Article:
Unboxing the Canon PowerShot A1300

The PowerShot A1300 from Canon is one of the most powerful consumer level cameras on the market today. Get a better idea of the Canon PowerShot A1300 with help from your friends at eHow Tech in this free video clip.

Video Transcript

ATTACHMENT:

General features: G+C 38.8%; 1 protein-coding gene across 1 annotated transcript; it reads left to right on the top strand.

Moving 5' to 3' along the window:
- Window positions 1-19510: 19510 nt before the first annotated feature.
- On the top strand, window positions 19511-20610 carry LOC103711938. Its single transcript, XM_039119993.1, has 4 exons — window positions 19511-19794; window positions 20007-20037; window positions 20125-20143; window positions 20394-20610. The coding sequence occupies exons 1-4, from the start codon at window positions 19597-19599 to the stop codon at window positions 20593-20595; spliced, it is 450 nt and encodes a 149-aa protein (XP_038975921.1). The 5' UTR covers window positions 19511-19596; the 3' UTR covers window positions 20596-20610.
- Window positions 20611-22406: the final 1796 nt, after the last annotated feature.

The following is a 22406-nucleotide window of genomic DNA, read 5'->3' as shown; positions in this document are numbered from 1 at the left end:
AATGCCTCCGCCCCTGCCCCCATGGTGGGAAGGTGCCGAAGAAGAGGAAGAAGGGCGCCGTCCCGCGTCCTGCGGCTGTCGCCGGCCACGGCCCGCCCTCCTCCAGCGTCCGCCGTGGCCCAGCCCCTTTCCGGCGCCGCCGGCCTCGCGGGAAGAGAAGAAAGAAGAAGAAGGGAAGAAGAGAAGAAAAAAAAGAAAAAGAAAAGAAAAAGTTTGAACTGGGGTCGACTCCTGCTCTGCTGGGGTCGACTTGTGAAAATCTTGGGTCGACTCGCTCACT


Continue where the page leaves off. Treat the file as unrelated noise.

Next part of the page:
Hi, I'm Dave Johnson. I'm editor of eHow's tech channel, and let's unbox the Canon PowerShot A1300. So this is one of Canon's better selling compact point and shoot digital cameras and it's super, super popular online. It seems like everybody is buying it, especially on Amazon. So let's open it up and see what we got in here. This camera is going to be great for folks that just want to take lots of snapshots and don't want a really complicated camera that overwhelms them with features and options. But still let's them tweak it, make changes to exposure, that sort of thing. So when we open it up, it's a pretty unassuming box. There's warranty stuff, software. My recommendation 99 percent of the time with cameras like this is just use this as a coaster or throw it away. It's got software on it that's not really going to be all that helpful. Windows right off the bat has what you need to transfer pictures from the camera to the computer and if you install something like Windows photo gallery or something like that, which is free, you can do all your editing and photo organizing that way as well. Quick start user guide. The full user guide is actually on the disc I just told you to throw away, so you might want to hold on to it for the complete user guide, but otherwise I wouldn't recommend you install the software. Finally, we get to the good stuff. Here's the camera. It's nice and small. So fits in your pocket. Pair of AA batters. You can go through a lot of batteries so my recommendation is to stock up on these guys or get rechargeables that you can use instead. So we got batteries, and then also in the box is the transfer cable so it's USB with a mini USB on the other end. You can use that to connect to the computer. Transfer your pictures over. And a little strap for the camera. So we'll get that stuff out of the way and the battery panel is down on the bottom. So we just slide that out. Insert the batteries. And you might have noticed that this doesn't come with any kind of memory card and there's no on board memory on this camera, so I have a little SD card here. And going to insert it. And here's the power button. So we turn it on. Camera comes to life, you'll notice the lens pops out. First thing it wants us to do is set the time so you can do that or you can press the menu button to skip it. And you're ready to start taking pictures. Now the first thing you should do when you put a fresh memory card is format it. If you just use the formatting that the card came with, it may not be compatible with the camera. Press that menu button again and then use this rocker wheel to go over to the little tools and then go down to where it says format and then press the function button. And format the memory card. That just takes a moment and now you're ready to go. Press menu again and you're back to the view where you can take pictures. Now you just go ahead and start snapping pictures, press halfway down on the shutter release and it'll lock the focus and then you can recompose the picture, press all the way down and it'll snap the picture. Also there's a zoom control so you can see I'm moving this to zoom in, moving it the other way to zoom out. Something else I recommend that you do is to turn off what's called digital zoom. Now this camera has a nice zoom range using optics of the lens, but when you hit the wall, when you go as far as the optics will take you, and then you press it to zoom in even further, it then just magnifies the image and it just makes big blurry pixels and it's not very pretty. So you can go back to the menu, go down to where it says digital zoom. I highly recommend you turn that off. If you need to zoom beyond what this lens is capable of doing, you can always do it on the PC later in a photo editing program. Don't let the camera do digital zoom for you. The other thing you need to know to get up and running with the camera is this function button in the middle of the wheel. You press it and it lets you change exposure modes, so the live mode which is kind of like fully automatic, it's the default. You might want to try formatting instead which is this P, where you can change some settings. Or you can use portrait mode or self timer. Or low light photography. You would just press function to choose that option. So I'm going to go back to program and show you there's also some things on the side here for example, you can cycle down to exposure compensation. So you can over or under expose the picture by a little amount. You can change the ISO, which makes it easier to take low light photos without a flash and so on. So that is your way of controlling the camera. Press function, and then you can go left, right to change the camera's exposure modes, go up, down to change settings. And that in a nutshell is the A1300.

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